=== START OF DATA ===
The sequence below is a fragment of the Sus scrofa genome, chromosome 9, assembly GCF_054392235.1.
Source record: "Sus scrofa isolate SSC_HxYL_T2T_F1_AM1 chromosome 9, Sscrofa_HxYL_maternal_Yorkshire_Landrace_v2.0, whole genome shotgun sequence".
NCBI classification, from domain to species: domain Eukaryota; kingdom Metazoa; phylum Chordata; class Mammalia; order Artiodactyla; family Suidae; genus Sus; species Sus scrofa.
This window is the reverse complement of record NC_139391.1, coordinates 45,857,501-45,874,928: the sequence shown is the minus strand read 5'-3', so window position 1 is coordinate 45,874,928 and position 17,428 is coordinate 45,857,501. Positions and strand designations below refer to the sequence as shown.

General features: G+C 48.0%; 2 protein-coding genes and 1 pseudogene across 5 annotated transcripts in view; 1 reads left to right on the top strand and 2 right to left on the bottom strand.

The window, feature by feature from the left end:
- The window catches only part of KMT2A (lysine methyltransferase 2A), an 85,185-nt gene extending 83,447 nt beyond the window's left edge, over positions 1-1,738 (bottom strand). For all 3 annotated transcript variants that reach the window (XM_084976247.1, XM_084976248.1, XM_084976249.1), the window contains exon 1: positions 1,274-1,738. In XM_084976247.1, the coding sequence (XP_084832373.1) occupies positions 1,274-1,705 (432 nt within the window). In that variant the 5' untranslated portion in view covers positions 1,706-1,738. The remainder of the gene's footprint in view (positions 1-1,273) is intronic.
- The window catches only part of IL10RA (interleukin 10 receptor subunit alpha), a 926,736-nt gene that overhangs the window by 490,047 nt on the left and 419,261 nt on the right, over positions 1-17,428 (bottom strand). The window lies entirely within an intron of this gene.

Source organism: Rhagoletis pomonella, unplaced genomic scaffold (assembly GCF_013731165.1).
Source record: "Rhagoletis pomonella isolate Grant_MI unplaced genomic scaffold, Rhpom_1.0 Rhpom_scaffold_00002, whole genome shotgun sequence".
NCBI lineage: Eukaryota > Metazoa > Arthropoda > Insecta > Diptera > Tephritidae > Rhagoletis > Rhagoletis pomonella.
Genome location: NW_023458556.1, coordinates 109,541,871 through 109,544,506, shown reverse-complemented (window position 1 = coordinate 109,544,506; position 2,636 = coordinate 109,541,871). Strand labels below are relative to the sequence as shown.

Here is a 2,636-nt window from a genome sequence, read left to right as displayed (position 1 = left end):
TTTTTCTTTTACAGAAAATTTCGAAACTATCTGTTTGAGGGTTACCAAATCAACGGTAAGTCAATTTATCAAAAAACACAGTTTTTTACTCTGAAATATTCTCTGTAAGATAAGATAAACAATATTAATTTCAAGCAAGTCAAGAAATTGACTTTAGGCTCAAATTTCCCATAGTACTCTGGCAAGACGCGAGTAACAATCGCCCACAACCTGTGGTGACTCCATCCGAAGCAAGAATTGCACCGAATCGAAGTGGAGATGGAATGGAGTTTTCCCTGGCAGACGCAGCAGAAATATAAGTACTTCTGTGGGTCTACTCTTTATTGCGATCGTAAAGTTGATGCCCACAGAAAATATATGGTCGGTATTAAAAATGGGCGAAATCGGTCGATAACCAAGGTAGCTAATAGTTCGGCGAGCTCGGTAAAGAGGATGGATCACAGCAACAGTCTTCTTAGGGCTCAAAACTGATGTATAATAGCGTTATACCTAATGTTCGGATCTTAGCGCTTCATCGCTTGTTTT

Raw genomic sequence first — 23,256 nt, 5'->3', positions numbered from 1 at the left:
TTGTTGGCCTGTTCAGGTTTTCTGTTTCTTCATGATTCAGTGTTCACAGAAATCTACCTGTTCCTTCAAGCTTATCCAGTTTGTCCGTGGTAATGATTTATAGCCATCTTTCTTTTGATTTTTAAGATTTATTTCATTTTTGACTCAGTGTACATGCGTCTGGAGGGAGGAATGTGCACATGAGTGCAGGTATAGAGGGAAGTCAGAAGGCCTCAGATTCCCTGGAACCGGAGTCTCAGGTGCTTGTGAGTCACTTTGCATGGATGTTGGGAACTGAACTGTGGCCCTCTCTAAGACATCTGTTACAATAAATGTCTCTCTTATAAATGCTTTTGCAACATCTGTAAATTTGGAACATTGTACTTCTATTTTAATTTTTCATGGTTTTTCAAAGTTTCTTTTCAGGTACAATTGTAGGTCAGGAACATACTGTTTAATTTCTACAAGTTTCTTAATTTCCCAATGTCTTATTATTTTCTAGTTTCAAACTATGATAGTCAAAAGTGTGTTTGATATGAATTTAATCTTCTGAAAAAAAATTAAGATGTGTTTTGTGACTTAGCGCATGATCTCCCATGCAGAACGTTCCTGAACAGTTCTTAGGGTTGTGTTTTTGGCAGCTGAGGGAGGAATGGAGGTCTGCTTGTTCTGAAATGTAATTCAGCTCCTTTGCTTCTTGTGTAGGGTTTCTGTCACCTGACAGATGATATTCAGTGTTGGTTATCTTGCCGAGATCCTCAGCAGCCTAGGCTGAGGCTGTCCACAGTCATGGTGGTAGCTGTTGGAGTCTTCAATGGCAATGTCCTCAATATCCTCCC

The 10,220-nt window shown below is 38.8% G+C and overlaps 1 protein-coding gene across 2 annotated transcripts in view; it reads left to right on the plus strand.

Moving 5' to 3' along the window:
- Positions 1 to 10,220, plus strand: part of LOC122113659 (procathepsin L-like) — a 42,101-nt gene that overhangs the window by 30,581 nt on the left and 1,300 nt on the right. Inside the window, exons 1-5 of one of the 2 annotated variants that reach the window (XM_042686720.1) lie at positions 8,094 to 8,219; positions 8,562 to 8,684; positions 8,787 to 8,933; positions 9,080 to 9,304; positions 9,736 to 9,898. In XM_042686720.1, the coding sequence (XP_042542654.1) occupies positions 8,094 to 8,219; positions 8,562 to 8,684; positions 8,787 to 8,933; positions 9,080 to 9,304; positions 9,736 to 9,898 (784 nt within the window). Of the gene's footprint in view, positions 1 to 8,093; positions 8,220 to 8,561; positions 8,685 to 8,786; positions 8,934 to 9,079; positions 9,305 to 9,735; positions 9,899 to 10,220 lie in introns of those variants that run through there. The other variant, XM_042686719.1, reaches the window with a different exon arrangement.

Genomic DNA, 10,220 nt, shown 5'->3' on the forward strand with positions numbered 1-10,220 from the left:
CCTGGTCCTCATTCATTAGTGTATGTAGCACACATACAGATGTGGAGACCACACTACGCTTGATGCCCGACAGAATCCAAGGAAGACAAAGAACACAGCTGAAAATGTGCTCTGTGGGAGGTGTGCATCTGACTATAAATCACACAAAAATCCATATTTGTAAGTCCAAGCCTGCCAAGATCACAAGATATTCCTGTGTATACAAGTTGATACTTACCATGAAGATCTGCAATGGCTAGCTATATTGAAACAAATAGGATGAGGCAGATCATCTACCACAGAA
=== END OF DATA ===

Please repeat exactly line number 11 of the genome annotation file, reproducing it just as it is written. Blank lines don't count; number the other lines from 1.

NCBI lineage: Eukaryota > Metazoa > Arthropoda > Insecta > Diptera > Tephritidae > Rhagoletis > Rhagoletis pomonella.